• 1 Tbsp. fish sauce
  • 4 Tbsp. canola or soy oil



  1. Combine all ingredients in a food processor and blend until very smooth.


After the Thai chilies were processed, I dealt with our jalapeños. Normally I’d go with the default plan and can several jars of garden salsa, but a drought left us with a poor late-summer tomato yield. I didn’t have enough tomatoes to make salsa, and rather than supplementing with farmer’s market tomatoes I decided to make a homemade hot sauce. Green jalapeño sauces have always been very popular in southern, southwestern, and South American cuisine, which are all foods that I love, but all of my jalapeños had turned red. So I figured, why not make a similar sauce out of red jalapeño?


Oddly enough, in my research for a recipe, the one that I settled on was another Thai inspiration called Prig Nam Som. I chose it because of its simplicity, with the idea that I really wanted the fresh garden pepper flavor to be the star of the sauce. Again, although many of the Prig Nam Som recipes called for seeded and often roasted peppers, I decided to leave the heat in and keep the peppers raw. This made  the sauce’s preparation incredibly easy.

Prig Nam Som

Make sure to wear gloves; also, the processing of peppers in the kitchen made the air rather difficult to breathe, so open a window if you can.


  • 8 jalapeno peppers
  • 1 tsp. salt
  • 2 cloves minced garlic
  • ½ c. vinegar (or enough to cover)



  1. Process the peppers in a food processor until roughly ground, then mix with the salt, garlic, and vinegar. Keep in glass containers and let the sauce age1-2 weeks in the refrigerator before using.


The Prig Nam Som really jumps culinary boarders for me, tasting great in both Asian as well as American and Latin American cooking. We’ve been using it in place of Tabasco sauce, and I also prefer it to the ever-popular Sriracha sauce (Rooster sauce) because of its omission of sugar.


The following are a few ideas for recipes we’ve used at home with our Thai chili paste. Hopefully some of these recipes will bring some heat to your autumn nights.


Leave a comment if you have other suggestions!



Roasted Coconut Chicken



  • 1 chicken, quartered with breasts split
  • 1 Tbsp. oil
  • 1 can coconut milk
  • 2 Tbsp. tamari or soy sauce
  • 1 Tbsp. fish sauce
  • 1 Tbsp. green Thai chili paste (or substitute 1-2 t. red Thai chili paste)
  • 2 Tbsp. brown sugar



  1. Marinate all together overnight. Brown chicken in a large cast iron or paella pan. Add marinade and bake at 350-degrees for 1 hour.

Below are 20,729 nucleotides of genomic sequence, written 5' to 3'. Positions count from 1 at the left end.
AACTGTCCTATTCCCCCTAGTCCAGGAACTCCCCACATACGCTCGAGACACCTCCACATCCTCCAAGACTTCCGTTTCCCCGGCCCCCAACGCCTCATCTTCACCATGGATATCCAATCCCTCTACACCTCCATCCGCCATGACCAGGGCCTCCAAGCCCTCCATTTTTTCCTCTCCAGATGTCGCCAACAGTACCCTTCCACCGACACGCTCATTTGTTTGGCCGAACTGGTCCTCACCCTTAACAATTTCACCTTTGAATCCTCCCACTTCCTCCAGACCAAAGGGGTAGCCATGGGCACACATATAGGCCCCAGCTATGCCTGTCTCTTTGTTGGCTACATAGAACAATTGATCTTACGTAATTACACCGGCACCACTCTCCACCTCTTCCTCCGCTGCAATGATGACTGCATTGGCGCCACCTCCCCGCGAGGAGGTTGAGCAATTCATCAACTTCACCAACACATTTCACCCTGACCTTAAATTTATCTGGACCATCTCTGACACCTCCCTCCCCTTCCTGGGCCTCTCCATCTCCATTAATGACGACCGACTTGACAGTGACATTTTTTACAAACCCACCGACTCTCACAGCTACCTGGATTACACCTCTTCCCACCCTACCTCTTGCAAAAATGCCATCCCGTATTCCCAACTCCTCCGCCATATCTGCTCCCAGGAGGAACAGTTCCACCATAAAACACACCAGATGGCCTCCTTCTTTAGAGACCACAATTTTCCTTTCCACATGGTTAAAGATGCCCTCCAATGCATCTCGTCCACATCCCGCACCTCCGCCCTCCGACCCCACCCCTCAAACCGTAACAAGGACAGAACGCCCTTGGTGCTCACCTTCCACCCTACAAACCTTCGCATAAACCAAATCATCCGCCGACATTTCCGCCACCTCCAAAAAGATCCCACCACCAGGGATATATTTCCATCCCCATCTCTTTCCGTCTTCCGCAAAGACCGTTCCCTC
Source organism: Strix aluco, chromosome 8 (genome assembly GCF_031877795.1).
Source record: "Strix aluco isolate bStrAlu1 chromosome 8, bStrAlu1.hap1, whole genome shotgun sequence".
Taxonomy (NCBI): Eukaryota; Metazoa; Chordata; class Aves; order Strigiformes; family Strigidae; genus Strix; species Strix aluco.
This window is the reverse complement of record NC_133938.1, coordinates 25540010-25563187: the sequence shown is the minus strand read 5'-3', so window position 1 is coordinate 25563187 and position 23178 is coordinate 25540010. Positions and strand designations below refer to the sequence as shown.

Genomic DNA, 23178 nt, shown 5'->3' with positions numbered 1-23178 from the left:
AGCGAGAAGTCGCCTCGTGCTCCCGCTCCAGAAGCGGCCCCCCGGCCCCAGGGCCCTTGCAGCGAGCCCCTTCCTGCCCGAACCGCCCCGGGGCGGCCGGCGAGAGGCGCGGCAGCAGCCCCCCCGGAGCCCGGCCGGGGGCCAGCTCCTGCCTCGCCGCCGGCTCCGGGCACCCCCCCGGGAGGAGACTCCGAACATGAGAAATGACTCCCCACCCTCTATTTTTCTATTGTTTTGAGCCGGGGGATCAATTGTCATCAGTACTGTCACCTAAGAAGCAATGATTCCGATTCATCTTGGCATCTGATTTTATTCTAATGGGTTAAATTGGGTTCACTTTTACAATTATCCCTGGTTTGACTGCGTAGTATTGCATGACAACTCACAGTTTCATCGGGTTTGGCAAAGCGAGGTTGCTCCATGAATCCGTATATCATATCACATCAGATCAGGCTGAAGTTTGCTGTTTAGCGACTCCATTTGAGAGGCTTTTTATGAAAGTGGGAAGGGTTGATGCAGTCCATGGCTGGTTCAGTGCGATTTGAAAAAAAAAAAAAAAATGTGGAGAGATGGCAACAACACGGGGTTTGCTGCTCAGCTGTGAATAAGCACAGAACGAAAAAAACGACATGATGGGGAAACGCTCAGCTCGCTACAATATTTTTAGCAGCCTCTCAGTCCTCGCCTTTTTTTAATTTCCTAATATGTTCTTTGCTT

2. Add any of the following to the pan when placing the chicken into the oven: pineapple, mushrooms, carrots, beets, cherry tomatoes, potatoes.
  3. Serve with rice.


Moong dalMoong dal


Creamy Moong Dal with Spinach



  • 1 c. moong dal (or yellow split peas)
  • 5 c. water
  • ½ onion, finely chopped
  • 1 Tbsp. oil
  • 1 Tbsp. green Thai chili paste (or substitute 1-2 t. red Thai chili paste)
  • 1 c. crushed tomato
  • 2 Tbsp. butter
  • ½ tsp. cumin seed
  • ½ tsp. mustard seed
  • 8 oz spinach, thin sliced
  • 1 tsp. salt



  1. Saute onion in oil until golden, then add chili paste for 2 minutes. Add water, dal, and tomato and simmer, covered, for about 2 hours until dal is smooth.
  2. Melt butter on med/low and add cumin and mustard seed. Simmer until seeds begin to pop, then quickly add to the dal.
  3. Stir in spinach and salt.



Spicy Beef Curry



  • 8 oz steak, thin sliced
  • 1 onion, thin sliced
  • 1 potato, diced small
  • 1 carrot, thin sliced
  • 1 stalk celery, thick sliced
  • 1 can bamboo shoots
  • 1 can coconut milk
  • 1-2 tsp. red Thai chili paste
  • 2 Tbsp. tamari or soy sauce
  • 1 Tbsp. fish sauce
  • 1 Tbsp. brown sugar



  1. Saute onion in 2 T. canola oil until soft. Make a well in the middle of the onions and fry the chili paste in oil for about 2 minutes.
  2. Add the remaining ingredients and simmer until the potato is soft (approx. 15-20 min.)
  3. Serve over rice.



Red Mushroom Curry with Shrimps 

If you don’t like shrimp, substitute with more mushrooms…if you don’t like mushrooms, substitute with more shrimp. 



  • 1 onion, sliced thin
  • 2 tsp. red Thai chili paste
  • 1 clove garlic, minced
  • 1 inch ginger, minced
  • 2 cans coconut milk
  • 1 bunch kale, sliced thin
  • ¼ c. fresh basil, sliced thin
  • ¾ lb. shrimp
  • ¾ lb. halved crimini mushrooms (baby portabella)
  • 2 Tbsp. brown sugar
  • 1 lime, juiced
  • ¼ c. tamari or soy sauce
  • ¼ c. crushed peanuts



  1. Saute onion in 2 T. oil until soft. Add curry paste, ginger, and garlic for 2 minutes.
  2. Add coconut milk, kale, basil, mushroom, and sugar.  Simmer until mushrooms are tender.
  3. Add shrimp, lime juice, tamari and peanuts.  Simmer until shrimp are pink (2-4 minutes) and serve over rice.


Benjamin Krikava lives in north Minneapolis with his family. After over a decade of restaurant work he has moved on to be employed in the medical field, now helping to prevent heart attacks rather than cause them. When he's not at work or on his bicycle you will find him in the kitchen drinking the rest of the bottle of wine that the recipe didn't call for. His last article for us was: Crio Brü: Cocoa That You Brew Just Like Coffee.